Theresa May told Donald Tusk that there would be no negotiation on Gibraltar's sovereignty without the consent of its people, Downing Street said on Thursday (6 March).

A Number 10 spokesperson also said the UK prime minister stressed to the EU Council president that Britain's position had not change during their summit in London.

"She said the UK looked forward to formally beginning negotiations once the 27 Member States agreed guidelines," the spokesperson said.

"Both leaders agreed that the tone of discussions had been positive on both sides, and agreed that they would seek to remain in close touch as the negotiations progressed.

"The prime minister also made clear that on the subject of Gibraltar, the UK's position had not changed: the UK would seek the best possible deal for Gibraltar as the UK exits the EU and there would be no negotiation on the sovereignty of Gibraltar without the consent of its people."

The talks between May and Tusk come just a week after the prime minister invoked Article 50 of the Lisbon Treaty and triggered the two-year-long divorce talks with the EU.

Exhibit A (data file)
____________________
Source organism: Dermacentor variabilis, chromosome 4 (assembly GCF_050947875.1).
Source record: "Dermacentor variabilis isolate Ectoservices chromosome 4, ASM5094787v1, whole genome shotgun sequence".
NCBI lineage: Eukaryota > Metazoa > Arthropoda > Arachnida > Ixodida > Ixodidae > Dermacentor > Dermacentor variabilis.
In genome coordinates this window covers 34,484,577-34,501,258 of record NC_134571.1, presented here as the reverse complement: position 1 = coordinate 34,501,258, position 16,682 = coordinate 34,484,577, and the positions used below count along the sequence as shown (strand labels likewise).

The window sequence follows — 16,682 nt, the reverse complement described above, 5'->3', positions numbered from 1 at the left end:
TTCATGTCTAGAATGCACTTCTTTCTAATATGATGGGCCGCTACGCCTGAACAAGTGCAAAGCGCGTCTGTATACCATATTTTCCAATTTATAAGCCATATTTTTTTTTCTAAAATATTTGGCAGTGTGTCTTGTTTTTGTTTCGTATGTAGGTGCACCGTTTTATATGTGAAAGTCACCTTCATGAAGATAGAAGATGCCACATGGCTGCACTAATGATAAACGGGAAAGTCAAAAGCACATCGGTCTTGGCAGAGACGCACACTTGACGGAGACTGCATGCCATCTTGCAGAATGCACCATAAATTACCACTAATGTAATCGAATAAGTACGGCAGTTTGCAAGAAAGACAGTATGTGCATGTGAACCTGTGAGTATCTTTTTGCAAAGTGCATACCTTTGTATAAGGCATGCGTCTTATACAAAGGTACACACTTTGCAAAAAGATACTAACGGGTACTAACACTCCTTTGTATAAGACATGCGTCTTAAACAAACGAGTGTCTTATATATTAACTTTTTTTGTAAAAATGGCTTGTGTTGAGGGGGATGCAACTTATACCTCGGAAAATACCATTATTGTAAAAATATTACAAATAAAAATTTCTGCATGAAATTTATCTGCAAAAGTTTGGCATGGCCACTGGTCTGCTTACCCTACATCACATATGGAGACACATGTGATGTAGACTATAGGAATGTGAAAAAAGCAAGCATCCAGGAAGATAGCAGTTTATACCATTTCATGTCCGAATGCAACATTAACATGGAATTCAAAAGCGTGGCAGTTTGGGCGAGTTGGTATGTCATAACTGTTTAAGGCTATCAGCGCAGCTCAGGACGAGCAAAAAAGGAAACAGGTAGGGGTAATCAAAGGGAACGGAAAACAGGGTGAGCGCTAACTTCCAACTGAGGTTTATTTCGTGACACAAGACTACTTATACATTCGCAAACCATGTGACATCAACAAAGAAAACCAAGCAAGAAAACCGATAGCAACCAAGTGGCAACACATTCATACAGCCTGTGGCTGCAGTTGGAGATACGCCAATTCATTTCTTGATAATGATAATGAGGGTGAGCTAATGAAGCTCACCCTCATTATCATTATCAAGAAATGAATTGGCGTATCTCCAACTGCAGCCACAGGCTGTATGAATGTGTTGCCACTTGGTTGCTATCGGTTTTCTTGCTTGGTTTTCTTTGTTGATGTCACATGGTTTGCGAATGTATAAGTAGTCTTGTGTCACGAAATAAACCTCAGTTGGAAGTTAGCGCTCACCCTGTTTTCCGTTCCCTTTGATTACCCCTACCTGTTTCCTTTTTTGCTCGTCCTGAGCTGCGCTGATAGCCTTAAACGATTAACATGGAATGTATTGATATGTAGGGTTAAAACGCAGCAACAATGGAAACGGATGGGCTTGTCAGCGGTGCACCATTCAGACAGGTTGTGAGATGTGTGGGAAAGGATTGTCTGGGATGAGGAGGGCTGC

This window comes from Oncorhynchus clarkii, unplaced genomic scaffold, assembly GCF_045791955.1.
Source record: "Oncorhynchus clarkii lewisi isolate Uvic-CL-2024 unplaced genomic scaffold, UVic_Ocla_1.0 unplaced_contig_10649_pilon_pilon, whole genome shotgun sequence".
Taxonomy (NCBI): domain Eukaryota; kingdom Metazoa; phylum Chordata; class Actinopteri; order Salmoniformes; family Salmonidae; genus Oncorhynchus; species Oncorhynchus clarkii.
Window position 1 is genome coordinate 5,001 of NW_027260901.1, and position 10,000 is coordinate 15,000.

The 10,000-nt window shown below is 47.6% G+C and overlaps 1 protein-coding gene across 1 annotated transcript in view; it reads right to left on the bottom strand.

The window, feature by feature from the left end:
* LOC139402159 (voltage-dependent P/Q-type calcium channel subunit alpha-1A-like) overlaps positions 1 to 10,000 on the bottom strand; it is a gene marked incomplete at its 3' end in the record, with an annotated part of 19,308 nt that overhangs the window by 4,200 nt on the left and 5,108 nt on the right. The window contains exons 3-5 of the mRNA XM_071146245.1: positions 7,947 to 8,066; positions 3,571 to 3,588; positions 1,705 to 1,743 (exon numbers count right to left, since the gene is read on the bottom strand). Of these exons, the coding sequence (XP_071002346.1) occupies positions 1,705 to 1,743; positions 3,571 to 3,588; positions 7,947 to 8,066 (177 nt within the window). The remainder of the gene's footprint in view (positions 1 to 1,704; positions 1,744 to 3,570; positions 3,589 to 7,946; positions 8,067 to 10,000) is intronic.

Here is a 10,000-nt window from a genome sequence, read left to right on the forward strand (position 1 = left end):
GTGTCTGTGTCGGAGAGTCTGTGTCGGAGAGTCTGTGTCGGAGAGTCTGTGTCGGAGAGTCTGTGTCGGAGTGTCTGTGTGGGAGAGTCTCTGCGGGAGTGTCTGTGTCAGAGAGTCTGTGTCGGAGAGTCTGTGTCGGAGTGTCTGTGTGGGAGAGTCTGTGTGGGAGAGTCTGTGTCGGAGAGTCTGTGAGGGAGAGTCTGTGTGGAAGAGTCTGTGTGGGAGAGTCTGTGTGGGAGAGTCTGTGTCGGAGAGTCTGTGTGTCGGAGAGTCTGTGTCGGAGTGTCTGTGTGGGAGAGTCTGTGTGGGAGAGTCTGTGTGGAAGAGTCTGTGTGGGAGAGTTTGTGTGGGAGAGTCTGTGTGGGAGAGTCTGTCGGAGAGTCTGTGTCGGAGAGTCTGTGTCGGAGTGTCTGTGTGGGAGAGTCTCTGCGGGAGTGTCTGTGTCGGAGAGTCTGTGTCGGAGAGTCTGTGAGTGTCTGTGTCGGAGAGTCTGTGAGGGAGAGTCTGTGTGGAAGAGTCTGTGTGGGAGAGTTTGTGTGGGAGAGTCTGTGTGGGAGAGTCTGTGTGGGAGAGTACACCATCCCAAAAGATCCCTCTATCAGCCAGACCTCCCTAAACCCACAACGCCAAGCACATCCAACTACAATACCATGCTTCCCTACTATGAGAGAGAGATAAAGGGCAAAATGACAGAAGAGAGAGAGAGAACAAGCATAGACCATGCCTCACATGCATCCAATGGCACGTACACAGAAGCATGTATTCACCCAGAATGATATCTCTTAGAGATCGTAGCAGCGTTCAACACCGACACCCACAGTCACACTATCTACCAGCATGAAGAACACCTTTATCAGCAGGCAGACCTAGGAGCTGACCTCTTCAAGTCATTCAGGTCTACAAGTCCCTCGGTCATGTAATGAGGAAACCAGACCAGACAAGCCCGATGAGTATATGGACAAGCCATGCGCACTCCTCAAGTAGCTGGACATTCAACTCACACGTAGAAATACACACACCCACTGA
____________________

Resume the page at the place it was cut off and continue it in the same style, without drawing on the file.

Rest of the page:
The prime minister's Article 50 letter failed to mention Gibraltar, but draft EU Council negotiation guidelines proposed giving Spain a say in The Rock's future relationship with the EU.

An EU source told the Press Association that May and Tusk had decided to "lower tensions" over the issue. Gibraltar, which shares a border with Spain, has been a British overseas territory since the 18th century.

The meeting between May and Tusk comes weeks before the 29 April summit of the 27 other leaders. The top politicians will thrash out negotiating guidelines for the EU Commission, the executive arm of the economic and political bloc.

EU Commission chief Jean Claude Juncker has appointed France's Michel Barnier to lead the talks.

A Downing Street spokesperson added: "The prime minister reiterated the UK's desire to ensure a deep and special partnership with the EU following its exit, and noted the constructive approach set out by the Council in its draft guidelines published last week."